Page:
Sunday, 5 September 2010
Julia at midnight
I'm obsessed. By the master's infernal, internal rhymes; by the little bean-cells that sprout tunes; by the whole intricate fairytale-meets-human-dilemma machinery of Sondheim's Into the Woods. Having seen that far from perfect Regent's Park production, I ordered up the original London cast recording to take me back to the palmy days of Richard Jones's show (I went twice, and the second time I took my pal Stephen Johnson to convince him this was up there with the greats. He agreed).
Well, further examination leads me to an outlandish claim: this stands in the same relation to Sweeney Todd as Britten's Turn of the Screw does to Peter Grimes or Billy Budd. It has something like the same thematic rigour, the same symmetries, and even some equal felicities of chamber scoring from Sondheim's inimitable house orchestrator Jonathan Tunick.
Most of it doesn't work out of context. But the track I've been playing over and over again is Julia McKenzie's Witch delivering the apocalypse-now of 'The Last Midnight'. It's the apogee of what I'm guessing is Sondheim's (and Tunick's) obsession with Ravel's scarier waltzes. Especially the burbling clarinet against my favourite lines (witch to world: 'You're just nice. You're not good, you're not bad, you're just nice. I'm not nice, I'm not good, I'm just right.')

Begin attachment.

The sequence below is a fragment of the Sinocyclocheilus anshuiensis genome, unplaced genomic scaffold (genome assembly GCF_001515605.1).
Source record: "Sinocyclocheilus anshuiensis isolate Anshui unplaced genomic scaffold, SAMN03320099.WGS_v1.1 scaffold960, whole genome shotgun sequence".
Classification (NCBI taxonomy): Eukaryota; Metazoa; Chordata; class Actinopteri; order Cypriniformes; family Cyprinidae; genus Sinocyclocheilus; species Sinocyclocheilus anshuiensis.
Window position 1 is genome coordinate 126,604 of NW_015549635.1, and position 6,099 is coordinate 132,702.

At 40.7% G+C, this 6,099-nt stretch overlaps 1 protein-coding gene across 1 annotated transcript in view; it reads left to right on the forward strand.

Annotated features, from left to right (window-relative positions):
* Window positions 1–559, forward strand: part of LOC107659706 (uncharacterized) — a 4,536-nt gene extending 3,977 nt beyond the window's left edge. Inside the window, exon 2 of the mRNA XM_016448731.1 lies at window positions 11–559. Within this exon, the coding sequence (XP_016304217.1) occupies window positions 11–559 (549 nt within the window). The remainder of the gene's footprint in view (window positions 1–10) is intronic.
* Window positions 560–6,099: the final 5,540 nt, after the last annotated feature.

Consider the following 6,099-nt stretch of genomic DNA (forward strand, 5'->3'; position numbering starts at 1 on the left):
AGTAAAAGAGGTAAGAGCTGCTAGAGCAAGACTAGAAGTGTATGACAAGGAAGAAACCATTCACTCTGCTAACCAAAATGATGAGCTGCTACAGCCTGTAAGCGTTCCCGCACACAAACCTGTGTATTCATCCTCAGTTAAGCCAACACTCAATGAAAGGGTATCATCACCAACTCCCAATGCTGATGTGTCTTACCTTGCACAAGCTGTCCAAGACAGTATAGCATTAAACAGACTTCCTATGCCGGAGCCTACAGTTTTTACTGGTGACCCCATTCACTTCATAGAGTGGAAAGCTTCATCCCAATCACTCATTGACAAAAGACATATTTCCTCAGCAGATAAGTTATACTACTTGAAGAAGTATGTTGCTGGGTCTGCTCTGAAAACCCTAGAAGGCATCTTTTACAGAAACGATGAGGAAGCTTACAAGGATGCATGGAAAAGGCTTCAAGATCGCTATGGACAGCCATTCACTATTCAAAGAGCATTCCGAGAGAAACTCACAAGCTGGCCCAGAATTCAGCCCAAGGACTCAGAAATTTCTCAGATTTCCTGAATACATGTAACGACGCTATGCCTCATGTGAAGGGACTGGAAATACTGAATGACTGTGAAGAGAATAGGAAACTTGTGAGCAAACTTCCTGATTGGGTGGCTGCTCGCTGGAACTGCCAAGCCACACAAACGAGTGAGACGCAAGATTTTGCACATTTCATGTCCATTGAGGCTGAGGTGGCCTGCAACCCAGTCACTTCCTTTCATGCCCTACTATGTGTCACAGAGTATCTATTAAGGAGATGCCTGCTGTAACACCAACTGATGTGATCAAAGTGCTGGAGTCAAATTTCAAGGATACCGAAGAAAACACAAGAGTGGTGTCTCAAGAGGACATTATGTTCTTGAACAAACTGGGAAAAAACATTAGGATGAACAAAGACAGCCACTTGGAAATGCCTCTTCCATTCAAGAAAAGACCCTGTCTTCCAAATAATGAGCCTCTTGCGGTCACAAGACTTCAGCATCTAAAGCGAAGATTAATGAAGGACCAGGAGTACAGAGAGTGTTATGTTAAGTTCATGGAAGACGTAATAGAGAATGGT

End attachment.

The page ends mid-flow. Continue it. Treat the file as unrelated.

Alas, it's not on YouTube; you'll have to get hold of the recording for yourselves. But what I did find was sublime Julia performing Sondheim's wicked Astrud Gilberto spoof 'The boy from...' She does it deadpan, and savours the place-names like no-one I've heard. All as a riposte, I'm guessing, to Kit and the Widow's famous parody 'People who like Sondheim'.
As for 'The Last Midnight', the best I can do is a piano-accompanied version by the Witch of the Regent's Park production, Hannah Waddingham. It will give you some idea of the number's insidious genius.
The Guardian's Martin Kettle claimed that instead of concentrating on his interview with Tony Blair last week, he was plagued by the 'earworm' of Mahler's First Symphony. But I came away from the beautifully played, more questionably interpreted Berlin Phil/Rattle Prom featuring that wonderful work and found myself earwormed by 'The Last Midnight'.